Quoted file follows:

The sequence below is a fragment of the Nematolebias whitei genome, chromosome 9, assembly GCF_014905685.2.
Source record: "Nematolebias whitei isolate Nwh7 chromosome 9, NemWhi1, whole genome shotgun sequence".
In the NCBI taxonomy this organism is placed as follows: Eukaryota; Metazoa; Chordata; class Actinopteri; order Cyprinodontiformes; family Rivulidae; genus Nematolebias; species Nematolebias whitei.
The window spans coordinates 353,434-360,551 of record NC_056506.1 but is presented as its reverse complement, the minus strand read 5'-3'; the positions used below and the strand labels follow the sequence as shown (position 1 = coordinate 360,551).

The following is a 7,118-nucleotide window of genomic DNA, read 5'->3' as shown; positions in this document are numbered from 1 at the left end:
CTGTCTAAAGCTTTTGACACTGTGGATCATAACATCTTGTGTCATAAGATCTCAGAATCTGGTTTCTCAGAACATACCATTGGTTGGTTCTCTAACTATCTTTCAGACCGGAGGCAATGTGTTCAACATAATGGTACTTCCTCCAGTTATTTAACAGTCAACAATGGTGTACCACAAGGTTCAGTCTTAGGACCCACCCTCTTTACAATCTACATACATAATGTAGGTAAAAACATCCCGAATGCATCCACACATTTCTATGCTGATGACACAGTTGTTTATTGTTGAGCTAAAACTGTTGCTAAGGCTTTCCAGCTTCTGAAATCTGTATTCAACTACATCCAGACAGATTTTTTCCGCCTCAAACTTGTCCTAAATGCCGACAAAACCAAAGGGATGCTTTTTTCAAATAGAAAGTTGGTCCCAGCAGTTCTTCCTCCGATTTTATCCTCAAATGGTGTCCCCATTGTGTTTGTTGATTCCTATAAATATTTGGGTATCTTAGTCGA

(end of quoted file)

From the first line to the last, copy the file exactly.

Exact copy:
The sequence below is a fragment of the Nematolebias whitei genome, chromosome 9, assembly GCF_014905685.2.
Source record: "Nematolebias whitei isolate Nwh7 chromosome 9, NemWhi1, whole genome shotgun sequence".
In the NCBI taxonomy this organism is placed as follows: Eukaryota; Metazoa; Chordata; class Actinopteri; order Cyprinodontiformes; family Rivulidae; genus Nematolebias; species Nematolebias whitei.
The window spans coordinates 353,434-360,551 of record NC_056506.1 but is presented as its reverse complement, the minus strand read 5'-3'; the positions used below and the strand labels follow the sequence as shown (position 1 = coordinate 360,551).

The following is a 7,118-nucleotide window of genomic DNA, read 5'->3' as shown; positions in this document are numbered from 1 at the left end:
CTGTCTAAAGCTTTTGACACTGTGGATCATAACATCTTGTGTCATAAGATCTCAGAATCTGGTTTCTCAGAACATACCATTGGTTGGTTCTCTAACTATCTTTCAGACCGGAGGCAATGTGTTCAACATAATGGTACTTCCTCCAGTTATTTAACAGTCAACAATGGTGTACCACAAGGTTCAGTCTTAGGACCCACCCTCTTTACAATCTACATACATAATGTAGGTAAAAACATCCCGAATGCATCCACACATTTCTATGCTGATGACACAGTTGTTTATTGTTGAGCTAAAACTGTTGCTAAGGCTTTCCAGCTTCTGAAATCTGTATTCAACTACATCCAGACAGATTTTTTCCGCCTCAAACTTGTCCTAAATGCCGACAAAACCAAAGGGATGCTTTTTTCAAATAGAAAGTTGGTCCCAGCAGTTCTTCCTCCGATTTTATCCTCAAATGGTGTCCCCATTGTGTTTGTTGATTCCTATAAATATTTGGGTATCTTAGTCGA